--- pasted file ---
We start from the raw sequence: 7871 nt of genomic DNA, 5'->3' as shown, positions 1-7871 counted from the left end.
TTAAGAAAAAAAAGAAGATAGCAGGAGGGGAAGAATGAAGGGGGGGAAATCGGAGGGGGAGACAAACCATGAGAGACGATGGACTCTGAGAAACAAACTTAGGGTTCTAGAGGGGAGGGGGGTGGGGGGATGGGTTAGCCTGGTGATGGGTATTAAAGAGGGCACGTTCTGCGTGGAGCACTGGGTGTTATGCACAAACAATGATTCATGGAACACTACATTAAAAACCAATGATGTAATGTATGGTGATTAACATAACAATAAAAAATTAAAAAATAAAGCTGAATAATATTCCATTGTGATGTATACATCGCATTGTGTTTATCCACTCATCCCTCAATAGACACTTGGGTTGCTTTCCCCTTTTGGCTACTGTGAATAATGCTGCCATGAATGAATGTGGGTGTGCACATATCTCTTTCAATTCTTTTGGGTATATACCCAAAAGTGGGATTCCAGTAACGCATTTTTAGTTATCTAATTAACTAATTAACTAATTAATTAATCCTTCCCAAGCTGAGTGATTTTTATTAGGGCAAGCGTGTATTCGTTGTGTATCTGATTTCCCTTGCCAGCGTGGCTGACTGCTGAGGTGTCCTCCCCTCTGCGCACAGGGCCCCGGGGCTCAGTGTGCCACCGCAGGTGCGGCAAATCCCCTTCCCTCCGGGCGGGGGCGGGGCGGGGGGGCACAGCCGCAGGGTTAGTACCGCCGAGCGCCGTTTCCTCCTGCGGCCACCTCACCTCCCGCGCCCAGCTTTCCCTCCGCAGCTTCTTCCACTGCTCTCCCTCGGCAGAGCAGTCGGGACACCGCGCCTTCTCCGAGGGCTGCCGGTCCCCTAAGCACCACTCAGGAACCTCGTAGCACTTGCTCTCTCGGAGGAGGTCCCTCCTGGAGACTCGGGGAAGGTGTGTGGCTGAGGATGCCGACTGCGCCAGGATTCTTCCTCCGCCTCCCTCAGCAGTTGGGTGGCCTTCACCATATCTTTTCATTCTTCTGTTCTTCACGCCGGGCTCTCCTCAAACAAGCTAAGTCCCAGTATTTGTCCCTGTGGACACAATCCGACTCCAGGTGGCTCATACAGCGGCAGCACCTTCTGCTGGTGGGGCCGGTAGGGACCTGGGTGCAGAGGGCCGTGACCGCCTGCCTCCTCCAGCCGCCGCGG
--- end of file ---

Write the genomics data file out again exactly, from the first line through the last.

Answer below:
We start from the raw sequence: 7871 nt of genomic DNA, 5'->3' as shown, positions 1-7871 counted from the left end.
TTAAGAAAAAAAAGAAGATAGCAGGAGGGGAAGAATGAAGGGGGGGAAATCGGAGGGGGAGACAAACCATGAGAGACGATGGACTCTGAGAAACAAACTTAGGGTTCTAGAGGGGAGGGGGGTGGGGGGATGGGTTAGCCTGGTGATGGGTATTAAAGAGGGCACGTTCTGCGTGGAGCACTGGGTGTTATGCACAAACAATGATTCATGGAACACTACATTAAAAACCAATGATGTAATGTATGGTGATTAACATAACAATAAAAAATTAAAAAATAAAGCTGAATAATATTCCATTGTGATGTATACATCGCATTGTGTTTATCCACTCATCCCTCAATAGACACTTGGGTTGCTTTCCCCTTTTGGCTACTGTGAATAATGCTGCCATGAATGAATGTGGGTGTGCACATATCTCTTTCAATTCTTTTGGGTATATACCCAAAAGTGGGATTCCAGTAACGCATTTTTAGTTATCTAATTAACTAATTAACTAATTAATTAATCCTTCCCAAGCTGAGTGATTTTTATTAGGGCAAGCGTGTATTCGTTGTGTATCTGATTTCCCTTGCCAGCGTGGCTGACTGCTGAGGTGTCCTCCCCTCTGCGCACAGGGCCCCGGGGCTCAGTGTGCCACCGCAGGTGCGGCAAATCCCCTTCCCTCCGGGCGGGGGCGGGGCGGGGGGGCACAGCCGCAGGGTTAGTACCGCCGAGCGCCGTTTCCTCCTGCGGCCACCTCACCTCCCGCGCCCAGCTTTCCCTCCGCAGCTTCTTCCACTGCTCTCCCTCGGCAGAGCAGTCGGGACACCGCGCCTTCTCCGAGGGCTGCCGGTCCCCTAAGCACCACTCAGGAACCTCGTAGCACTTGCTCTCTCGGAGGAGGTCCCTCCTGGAGACTCGGGGAAGGTGTGTGGCTGAGGATGCCGACTGCGCCAGGATTCTTCCTCCGCCTCCCTCAGCAGTTGGGTGGCCTTCACCATATCTTTTCATTCTTCTGTTCTTCACGCCGGGCTCTCCTCAAACAAGCTAAGTCCCAGTATTTGTCCCTGTGGACACAATCCGACTCCAGGTGGCTCATACAGCGGCAGCACCTTCTGCTGGTGGGGCCGGTAGGGACCTGGGTGCAGAGGGCCGTGACCGCCTGCCTCCTCCAGCCGCCGCGG